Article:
of 7th Street." Hm. Sounds like shoddy research to me.
Fortunately, a May 5, 1929, story provides two first-person accounts.
Tom Santschi, one of the Selig actors, said: "We arrived in Los Angeles sometime between March 16 and 21  and began shooting almost immediately.... We found a studio in the backyard of a Chinese laundry on Olive Street, between 7th and 8th streets."
Bosworth wrote: "On May 8, 1909, I went over to a vacant lot behind a Chinese laundry on Olive Street between 7th and 8th streets. Here I found the quiet, exquisitely dressed gentleman who was James L. McGee. He introduced me to a still quieter little gentleman with the bright, smiling eyes I was destined to know and love so well. Francis Boggs, who made me comfortable and put me at my ease."
At last, determination pays off. There was a Chinese laundry (shown here in a clipping from 1895)! The reward for a diligent researcher.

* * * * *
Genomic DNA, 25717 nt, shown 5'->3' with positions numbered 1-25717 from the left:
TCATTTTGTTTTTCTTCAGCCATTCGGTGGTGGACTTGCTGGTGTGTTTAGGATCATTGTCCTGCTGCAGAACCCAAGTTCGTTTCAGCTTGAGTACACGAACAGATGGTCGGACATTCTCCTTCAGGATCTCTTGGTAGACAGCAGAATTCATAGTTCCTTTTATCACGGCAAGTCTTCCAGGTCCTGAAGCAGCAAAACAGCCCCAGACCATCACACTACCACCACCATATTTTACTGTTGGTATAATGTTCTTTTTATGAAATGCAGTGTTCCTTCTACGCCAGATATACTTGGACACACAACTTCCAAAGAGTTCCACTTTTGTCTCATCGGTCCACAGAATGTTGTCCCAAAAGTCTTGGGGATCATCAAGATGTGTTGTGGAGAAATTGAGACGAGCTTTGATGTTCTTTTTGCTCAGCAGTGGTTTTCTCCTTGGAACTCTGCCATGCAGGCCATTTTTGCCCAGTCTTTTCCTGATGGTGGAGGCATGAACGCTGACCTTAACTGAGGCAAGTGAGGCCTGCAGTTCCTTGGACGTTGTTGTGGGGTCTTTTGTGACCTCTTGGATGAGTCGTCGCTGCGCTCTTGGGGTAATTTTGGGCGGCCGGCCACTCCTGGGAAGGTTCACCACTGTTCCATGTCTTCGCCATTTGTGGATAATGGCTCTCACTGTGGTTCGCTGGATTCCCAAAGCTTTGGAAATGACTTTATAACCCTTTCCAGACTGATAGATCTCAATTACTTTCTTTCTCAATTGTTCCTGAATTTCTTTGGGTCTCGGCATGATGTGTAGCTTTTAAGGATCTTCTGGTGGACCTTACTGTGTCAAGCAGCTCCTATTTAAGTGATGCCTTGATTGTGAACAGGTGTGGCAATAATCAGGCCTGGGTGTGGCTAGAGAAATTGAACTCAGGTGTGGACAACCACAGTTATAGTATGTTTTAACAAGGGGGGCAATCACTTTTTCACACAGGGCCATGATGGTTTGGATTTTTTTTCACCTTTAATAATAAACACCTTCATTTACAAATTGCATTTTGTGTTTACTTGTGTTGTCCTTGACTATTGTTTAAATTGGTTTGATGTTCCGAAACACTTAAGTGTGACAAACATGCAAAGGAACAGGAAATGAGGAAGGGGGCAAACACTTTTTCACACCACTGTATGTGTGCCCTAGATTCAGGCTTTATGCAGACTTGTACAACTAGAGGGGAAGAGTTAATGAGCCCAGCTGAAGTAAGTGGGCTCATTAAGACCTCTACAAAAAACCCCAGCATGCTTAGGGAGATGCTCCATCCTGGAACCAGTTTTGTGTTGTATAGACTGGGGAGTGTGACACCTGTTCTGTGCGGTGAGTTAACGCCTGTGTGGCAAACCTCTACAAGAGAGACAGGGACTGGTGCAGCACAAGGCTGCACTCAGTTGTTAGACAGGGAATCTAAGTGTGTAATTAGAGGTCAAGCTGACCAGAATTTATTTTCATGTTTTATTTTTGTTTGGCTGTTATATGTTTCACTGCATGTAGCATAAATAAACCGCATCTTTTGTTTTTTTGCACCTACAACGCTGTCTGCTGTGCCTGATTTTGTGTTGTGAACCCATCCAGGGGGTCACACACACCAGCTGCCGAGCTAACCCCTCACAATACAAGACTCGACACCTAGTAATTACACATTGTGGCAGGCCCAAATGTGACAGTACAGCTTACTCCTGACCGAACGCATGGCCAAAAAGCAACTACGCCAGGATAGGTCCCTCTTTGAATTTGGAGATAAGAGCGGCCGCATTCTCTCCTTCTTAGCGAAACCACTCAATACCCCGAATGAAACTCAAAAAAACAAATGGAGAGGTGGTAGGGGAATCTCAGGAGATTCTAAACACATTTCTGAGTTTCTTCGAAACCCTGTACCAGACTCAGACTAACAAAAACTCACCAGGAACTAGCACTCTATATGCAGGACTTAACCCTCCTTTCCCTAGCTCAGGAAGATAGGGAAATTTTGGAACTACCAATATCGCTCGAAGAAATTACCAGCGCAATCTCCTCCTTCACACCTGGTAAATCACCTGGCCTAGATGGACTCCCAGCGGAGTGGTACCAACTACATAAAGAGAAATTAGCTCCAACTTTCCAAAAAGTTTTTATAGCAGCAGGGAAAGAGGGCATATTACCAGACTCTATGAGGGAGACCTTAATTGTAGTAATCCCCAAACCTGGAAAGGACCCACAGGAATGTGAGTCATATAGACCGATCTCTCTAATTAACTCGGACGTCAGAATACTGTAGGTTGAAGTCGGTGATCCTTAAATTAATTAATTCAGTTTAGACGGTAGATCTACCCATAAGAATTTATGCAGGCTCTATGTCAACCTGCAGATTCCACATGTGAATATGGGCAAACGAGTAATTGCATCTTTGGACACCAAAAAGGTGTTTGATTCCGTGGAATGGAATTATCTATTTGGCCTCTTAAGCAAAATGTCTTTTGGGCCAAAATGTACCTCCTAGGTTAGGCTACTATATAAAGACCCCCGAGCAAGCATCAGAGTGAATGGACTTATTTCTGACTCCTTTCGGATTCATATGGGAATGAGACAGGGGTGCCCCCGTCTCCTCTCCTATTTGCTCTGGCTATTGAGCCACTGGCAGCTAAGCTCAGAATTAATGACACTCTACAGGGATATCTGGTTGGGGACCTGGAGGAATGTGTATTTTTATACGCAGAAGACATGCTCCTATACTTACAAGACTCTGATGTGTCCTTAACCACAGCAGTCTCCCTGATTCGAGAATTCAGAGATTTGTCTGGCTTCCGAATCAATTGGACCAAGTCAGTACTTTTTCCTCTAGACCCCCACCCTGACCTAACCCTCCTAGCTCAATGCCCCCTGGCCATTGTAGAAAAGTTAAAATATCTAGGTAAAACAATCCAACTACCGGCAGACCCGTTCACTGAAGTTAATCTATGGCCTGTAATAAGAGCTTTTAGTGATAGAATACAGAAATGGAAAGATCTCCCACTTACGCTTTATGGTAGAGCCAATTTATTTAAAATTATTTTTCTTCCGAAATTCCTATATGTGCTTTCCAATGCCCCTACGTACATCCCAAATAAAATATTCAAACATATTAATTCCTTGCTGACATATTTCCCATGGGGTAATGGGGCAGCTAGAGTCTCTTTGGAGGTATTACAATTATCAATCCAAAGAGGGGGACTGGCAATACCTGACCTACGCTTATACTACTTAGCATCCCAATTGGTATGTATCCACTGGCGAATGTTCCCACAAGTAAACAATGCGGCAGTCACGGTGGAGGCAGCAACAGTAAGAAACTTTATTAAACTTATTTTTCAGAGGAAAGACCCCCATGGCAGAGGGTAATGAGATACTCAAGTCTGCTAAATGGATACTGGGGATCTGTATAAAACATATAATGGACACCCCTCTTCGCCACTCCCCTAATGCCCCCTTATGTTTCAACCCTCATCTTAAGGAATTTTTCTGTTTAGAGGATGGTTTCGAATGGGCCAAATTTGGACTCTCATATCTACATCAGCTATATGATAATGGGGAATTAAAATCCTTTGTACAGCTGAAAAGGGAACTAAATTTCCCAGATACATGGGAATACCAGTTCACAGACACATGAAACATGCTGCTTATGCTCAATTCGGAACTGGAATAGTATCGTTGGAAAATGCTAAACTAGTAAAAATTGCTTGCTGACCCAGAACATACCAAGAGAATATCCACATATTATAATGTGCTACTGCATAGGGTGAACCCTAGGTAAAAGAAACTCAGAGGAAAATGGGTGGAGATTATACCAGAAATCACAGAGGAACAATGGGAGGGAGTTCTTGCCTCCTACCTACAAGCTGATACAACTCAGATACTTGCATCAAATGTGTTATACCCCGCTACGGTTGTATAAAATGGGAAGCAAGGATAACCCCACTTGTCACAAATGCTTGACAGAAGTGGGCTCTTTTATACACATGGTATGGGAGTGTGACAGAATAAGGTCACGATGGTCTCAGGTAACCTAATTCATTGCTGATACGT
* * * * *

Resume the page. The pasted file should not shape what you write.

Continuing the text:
There is a famous story about the filming of a scene from "Monte Cristo," and like all Hollywood stories, it gets better with every telling. Here is the 1926 version:
The entire "Monte Cristo" company, consisting in toto of Tom Persons, the director, Francis Boggs, the leading man, a rented wig and prop beard, set forth for La Jolla.
Perhaps all might have been well but when Boggs got wet he suffered from sciatica shocks. So it was necessary to hire a double for the scenes wherein Monte Cristo emerges from the sea. Without much difficulty they persuaded a carefree La Jolla native to do the "emerging" for the munificent sum of $1.50 ($32.46 USD 2006) a day.
Everything was set for the shooting of the scene when the director looked up to see the pseudo Monte Cristo riding helplessly in the general direction of Honolulu on the crest of the waves.
"Save him!" yelled Persons.
"Save him, h--l!" returned the more practical Boggs. "Save the wig and whiskers."
But kind fate returned wig, whiskers, Monte and all, and the picture was completed without further mishap. The whole action transpired in 1,000 feet.
Next: Searching for a plaque at 7th and Main. Email me
* His name is frequently spelled Frances.